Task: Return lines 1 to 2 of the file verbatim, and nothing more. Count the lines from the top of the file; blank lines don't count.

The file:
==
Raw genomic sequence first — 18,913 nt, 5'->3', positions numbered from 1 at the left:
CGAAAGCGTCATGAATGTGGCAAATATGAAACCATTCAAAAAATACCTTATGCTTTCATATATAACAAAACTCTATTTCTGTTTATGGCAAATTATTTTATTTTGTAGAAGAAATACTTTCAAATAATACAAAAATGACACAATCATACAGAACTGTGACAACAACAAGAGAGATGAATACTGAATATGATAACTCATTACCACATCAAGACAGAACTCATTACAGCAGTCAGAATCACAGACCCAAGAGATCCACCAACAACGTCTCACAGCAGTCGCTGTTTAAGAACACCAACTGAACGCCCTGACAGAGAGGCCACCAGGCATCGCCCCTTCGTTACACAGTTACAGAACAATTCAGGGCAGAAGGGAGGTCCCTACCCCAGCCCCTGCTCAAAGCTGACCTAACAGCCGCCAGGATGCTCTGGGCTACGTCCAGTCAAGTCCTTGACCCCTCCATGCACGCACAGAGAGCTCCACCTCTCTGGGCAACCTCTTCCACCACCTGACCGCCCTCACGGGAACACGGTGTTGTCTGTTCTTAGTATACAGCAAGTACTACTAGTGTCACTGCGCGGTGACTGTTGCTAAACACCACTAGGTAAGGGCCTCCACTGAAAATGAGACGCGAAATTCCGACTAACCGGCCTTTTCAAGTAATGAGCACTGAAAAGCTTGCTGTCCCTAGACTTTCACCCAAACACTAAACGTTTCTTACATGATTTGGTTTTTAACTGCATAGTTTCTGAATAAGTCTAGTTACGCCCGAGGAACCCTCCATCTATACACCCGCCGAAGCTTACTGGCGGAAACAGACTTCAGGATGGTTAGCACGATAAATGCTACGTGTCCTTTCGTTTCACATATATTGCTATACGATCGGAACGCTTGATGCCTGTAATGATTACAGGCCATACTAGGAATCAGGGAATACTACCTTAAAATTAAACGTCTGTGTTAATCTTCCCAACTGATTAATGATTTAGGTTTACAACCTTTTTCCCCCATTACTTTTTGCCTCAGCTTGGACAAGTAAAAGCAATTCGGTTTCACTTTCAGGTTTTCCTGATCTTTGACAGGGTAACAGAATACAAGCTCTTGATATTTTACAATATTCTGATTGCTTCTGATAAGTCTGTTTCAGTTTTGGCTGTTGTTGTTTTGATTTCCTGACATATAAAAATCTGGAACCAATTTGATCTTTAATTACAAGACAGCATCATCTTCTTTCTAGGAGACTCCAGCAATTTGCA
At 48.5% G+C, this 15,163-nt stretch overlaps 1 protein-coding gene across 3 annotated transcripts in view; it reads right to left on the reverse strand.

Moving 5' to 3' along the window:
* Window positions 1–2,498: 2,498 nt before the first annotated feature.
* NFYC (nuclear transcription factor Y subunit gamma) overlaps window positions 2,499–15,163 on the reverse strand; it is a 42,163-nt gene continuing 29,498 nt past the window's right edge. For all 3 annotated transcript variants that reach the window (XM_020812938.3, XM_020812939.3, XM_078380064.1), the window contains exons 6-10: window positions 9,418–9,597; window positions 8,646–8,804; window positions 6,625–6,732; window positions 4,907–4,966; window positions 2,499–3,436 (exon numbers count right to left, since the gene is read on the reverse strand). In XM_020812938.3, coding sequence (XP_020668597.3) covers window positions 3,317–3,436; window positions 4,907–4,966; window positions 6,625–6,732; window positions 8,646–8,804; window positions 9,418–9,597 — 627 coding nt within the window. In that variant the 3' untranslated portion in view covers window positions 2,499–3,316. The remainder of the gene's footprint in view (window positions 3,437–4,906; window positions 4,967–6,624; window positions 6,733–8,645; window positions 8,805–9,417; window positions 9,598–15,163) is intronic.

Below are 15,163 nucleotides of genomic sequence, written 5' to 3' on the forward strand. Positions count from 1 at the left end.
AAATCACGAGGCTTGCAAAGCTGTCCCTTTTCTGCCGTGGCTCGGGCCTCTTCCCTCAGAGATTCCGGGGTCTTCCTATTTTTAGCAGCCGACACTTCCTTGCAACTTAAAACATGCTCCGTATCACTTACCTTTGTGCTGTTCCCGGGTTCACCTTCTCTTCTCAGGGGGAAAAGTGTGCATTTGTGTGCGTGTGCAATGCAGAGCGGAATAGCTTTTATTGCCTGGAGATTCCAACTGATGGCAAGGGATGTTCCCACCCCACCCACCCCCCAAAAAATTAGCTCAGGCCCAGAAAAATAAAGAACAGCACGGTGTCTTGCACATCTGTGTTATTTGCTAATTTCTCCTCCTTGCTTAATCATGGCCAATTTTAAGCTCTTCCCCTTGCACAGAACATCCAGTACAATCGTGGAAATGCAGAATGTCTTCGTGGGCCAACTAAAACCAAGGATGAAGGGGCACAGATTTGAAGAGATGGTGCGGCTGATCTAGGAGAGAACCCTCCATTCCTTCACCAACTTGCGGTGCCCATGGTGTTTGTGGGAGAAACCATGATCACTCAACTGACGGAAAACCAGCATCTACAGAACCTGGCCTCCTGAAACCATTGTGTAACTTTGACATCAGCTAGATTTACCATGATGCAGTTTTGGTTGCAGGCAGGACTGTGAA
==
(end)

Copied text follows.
Raw genomic sequence first — 18,913 nt, 5'->3', positions numbered from 1 at the left:
CGAAAGCGTCATGAATGTGGCAAATATGAAACCATTCAAAAAATACCTTATGCTTTCATATATAACAAAACTCTATTTCTGTTTATGGCAAATTATTTTATTTTGTAGAAGAAATACTTTCAAATAATACAAAAATGACACAATCATACAGAACTGTGACAACAACAAGAGAGATGAATACTGAATATGATAACTCATTACCACATCAAGACAGAACTCATTACAGCAGTCAGAATCACAGACCCAAGAGATCCACCAACAACGTCTCACAGCAGTCGCTGTTTAAGAACACCAACTGAACGCCCTGACAGAGAGGCCACCAGGCATCGCCCCTTCGTTACACAGTTACAGAACAATTCAGGGCAGAAGGGAGGTCCCTACCCCAGCCCCTGCTCAAAGCTGACCTAACAGCCGCCAGGATGCTCTGGGCTACGTCCAGTCAAGTCCTTGACCCCTCCATGCACGCACAGAGAGCTCCACCTCTCTGGGCAACCTCTTCCACCACCTGACCGCCCTCACGGGAACACGGTGTTGTCTGTTCTTAGTATACAGCAAGTACTACTAGTGTCACTGCGCGGTGACTGTTGCTAAACACCACTAGGTAAGGGCCTCCACTGAAAATGAGACGCGAAATTCCGACTAACCGGCCTTTTCAAGTAATGAGCACTGAAAAGCTTGCTGTCCCTAGACTTTCACCCAAACACTAAACGTTTCTTACATGATTTGGTTTTTAACTGCATAGTTTCTGAATAAGTCTAGTTACGCCCGAGGAACCCTCCATCTATACACCCGCCGAAGCTTACTGGCGGAAACAGACTTCAGGATGGTTAGCACGATAAATGCTACGTGTCCTTTCGTTTCACATATATTGCTATACGATCGGAACGCTTGATGCCTGTAATGATTACAGGCCATACTAGGAATCAGGGAATACTACCTTAAAATTAAACGTCTGTGTTAATCTTCCCAACTGATTAATGATTTAGGTTTACAACCTTTTTCCCCCATTACTTTTTGCCTCAGCTTGGACAAGTAAAAGCAATTCGGTTTCACTTTCAGGTTTTCCTGATCTTTGACAGGGTAACAGAATACAAGCTCTTGATATTTTACAATATTCTGATTGCTTCTGATAAGTCTGTTTCAGTTTTGGCTGTTGTTGTTTTGATTTCCTGACATATAAAAATCTGGAACCAATTTGATCTTTAATTACAAGACAGCATCATCTTCTTTCTAGGAGACTCCAGCAATTTGCA